I guess asking nicely isn’t as effective as the threat of legal Dobermans.
I have blacked out the offending copy (below), but for the record a simple “Hey, we don’t allow HAROs to be published so would appreciate you removing the one in your 10/12 post” would have had the same effect.
Financial Times Trigger-happy at the Keyboard
I sent out this tweet on the first Thursday of the month in the morning.
A few minutes later this arrived in the mail.
Actually, I wasn’t wondering.
HP’s decision to cut along the dotted line and create two companies signals the end of an era.
We supported HP’s communications efforts from 1988 to 2002 when the Compaq merger resulted in a game of musical chairs with the PR agencies … and left us standing. To this day, the experience rates as one of the most painful in my professional life.
The loss involved more than just revenue. We had grown up with HP by landing a sliver of the HP business in 1988 – the application support division (ASD) and specifically the transfer of minicomputer documentation from paper to this crazy invention called CD ROM – which kept growing and growing.
And we kept learning and learning.
Up to that point, my business experience consisted of rising to shift leader at Straw Hat Pizza during my college days. Say what you will about the Carly drama and Dilbert-like bloat that came toward the end of our tenure, HP was a damn good role model. For those prepping for a game of HP Trivial Pursuits, the R&D manager for that documentation on CD ROM project was none other than Ann Livermore who later came in second to Carly in the quest for the CEO reins.
I got my first exposure to problem solving when HP’s corporate communications function informed the ASD general manager, Marc Hoff, that he wasn’t allowed to hire me since “I wasn’t sanctioned by corporate.” It’s safe to conclude that the PR stewards at HP weren’t keen to welcome a one-person PR agency which had opened for business two months prior.
“No problem,” replied Hoff. He promptly had his assistant rescope the engagement characterizing me out as a CD ROM consultant who would support communications as opposed to a PR consultant supporting a CD ROM application.
And we were off and running (sorry about the photo below; not easy to find a shot from 20 plus years ago).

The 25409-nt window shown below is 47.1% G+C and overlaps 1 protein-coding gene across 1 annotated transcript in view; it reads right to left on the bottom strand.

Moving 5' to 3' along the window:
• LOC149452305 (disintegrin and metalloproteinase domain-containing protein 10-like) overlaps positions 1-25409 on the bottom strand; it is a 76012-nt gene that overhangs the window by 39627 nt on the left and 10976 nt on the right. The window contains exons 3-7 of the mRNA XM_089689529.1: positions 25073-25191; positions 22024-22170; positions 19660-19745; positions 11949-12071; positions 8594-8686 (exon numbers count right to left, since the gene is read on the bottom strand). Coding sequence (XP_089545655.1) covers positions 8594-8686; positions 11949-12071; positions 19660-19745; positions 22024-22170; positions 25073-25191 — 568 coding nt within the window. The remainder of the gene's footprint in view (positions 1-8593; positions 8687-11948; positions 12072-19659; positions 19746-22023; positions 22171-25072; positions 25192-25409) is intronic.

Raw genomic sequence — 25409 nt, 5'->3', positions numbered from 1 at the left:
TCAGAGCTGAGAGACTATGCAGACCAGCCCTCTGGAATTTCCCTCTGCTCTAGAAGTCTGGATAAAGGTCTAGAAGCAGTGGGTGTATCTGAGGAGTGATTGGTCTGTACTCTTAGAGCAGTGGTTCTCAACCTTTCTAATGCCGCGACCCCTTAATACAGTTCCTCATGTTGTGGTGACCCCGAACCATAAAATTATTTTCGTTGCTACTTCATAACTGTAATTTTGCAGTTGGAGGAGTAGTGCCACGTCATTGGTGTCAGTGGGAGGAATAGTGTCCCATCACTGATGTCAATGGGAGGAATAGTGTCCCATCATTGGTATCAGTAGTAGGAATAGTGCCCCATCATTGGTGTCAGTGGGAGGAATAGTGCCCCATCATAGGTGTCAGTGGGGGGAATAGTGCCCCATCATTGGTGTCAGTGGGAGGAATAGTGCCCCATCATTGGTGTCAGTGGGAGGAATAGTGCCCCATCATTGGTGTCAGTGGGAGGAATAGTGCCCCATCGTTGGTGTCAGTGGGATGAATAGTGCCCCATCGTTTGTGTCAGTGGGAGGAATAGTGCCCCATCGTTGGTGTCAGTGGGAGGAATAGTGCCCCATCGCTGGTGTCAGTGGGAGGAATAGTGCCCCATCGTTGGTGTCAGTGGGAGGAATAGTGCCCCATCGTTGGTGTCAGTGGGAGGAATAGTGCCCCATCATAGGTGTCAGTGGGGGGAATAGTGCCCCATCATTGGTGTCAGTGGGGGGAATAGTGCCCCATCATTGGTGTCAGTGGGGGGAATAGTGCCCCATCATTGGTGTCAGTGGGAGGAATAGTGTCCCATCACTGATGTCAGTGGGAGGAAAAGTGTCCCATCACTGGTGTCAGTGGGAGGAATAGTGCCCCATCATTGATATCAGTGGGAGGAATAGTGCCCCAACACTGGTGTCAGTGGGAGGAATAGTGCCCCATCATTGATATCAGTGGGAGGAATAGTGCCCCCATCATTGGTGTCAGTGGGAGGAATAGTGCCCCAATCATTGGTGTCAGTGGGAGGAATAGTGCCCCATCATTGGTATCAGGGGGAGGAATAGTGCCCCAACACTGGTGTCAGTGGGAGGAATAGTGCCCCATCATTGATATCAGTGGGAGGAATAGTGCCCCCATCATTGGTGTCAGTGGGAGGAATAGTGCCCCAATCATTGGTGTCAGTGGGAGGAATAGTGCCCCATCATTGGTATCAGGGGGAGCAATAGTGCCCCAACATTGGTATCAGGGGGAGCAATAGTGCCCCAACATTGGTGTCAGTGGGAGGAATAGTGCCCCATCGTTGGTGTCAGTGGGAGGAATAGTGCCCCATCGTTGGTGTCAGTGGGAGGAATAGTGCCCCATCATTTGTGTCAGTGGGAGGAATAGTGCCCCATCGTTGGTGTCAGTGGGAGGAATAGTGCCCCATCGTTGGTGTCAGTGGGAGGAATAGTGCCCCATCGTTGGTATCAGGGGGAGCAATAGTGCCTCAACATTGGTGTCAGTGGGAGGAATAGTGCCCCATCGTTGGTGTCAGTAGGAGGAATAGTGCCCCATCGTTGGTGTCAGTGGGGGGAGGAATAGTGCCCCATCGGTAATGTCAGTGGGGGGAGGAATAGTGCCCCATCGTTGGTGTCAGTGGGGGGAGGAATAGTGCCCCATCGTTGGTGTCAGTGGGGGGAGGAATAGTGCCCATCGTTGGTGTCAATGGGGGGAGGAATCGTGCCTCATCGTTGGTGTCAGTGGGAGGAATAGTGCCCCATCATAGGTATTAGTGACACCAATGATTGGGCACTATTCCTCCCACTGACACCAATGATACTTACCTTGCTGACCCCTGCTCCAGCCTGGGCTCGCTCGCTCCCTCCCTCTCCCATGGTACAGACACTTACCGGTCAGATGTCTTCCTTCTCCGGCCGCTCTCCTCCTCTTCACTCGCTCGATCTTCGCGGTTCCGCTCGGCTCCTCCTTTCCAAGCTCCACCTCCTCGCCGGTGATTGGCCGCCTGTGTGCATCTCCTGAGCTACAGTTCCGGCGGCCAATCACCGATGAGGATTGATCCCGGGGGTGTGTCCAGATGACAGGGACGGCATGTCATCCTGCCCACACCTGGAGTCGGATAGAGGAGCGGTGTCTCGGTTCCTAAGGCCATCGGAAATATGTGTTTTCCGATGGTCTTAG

One of my all-time favorite quotes was uttered during an HP LaserRom press tour in New York when a journalist asked the HP developer why HP didn’t program the CD ROM application in Windows: “Have you ever tried to write Windows code? It’s like chewing bricks.”
Two years later our HP business consisted of the company’s entire support business known by the “clever” acronym of WCSO (worldwide customer support organization). The relationship with WCSO definitely shaped our mentality and what I consider to be a healthy zeal to help our clients get more than their fair share of attention. Keep in mind the media gravitated toward HP’s cash cow – the printer business — and to a lesser extent the enterprise servers. We had to scratch and claw to generate interest in the decidedly untrendy area at the time, customer support and services.
Others at HP noticed our work, which led to additional opportunities with storage, software and later servers. In fact, we won a prestigious Silver Anvil for our work launching HP’s miniature disk drive (1.3-inches) in 1993.
More importantly, we started to seriously hone our business storytelling chops. We brought out the humanity in the Kitty Hawk narrative, piecing together how the team worked out of a dingy trailer away from the HP campus (in Boise) so they could toil without distractions. This was also the time I got the anecdote religion, gaining mileage from snippets on the manufacturing process and showcasing Citizen using its watch-making expertise to drive screws in the disk drive so small they couldn’t be seen by the naked eye.
All the goodness from the HP relationship — revenue, brand cachet and learning — came together in 1996 when we made the decision to build a global footprint. There’s a reason that the mega shops dominate the global PR playing field. It’s very expensive to create a global infrastructure one brick at a time. Thanks to the HP business, we had been accruing a war chest with the idea of tapping it when the right opportunity came along. Two of our vice presidents at the time, Susan Baldwin and Rachel Imison, deserve credit for managing the HP business and making sure the trains ran on a time.
Fast forwarding to today, we’re a 120-person communications consultancy with offices dotting Asia, Europe and the United States that outperforms the big guys.
The 14 years supporting HP made this possible.
Still, saying I wish HP good luck and I wish HP good luck doesn’t have a great ring to it.4 comments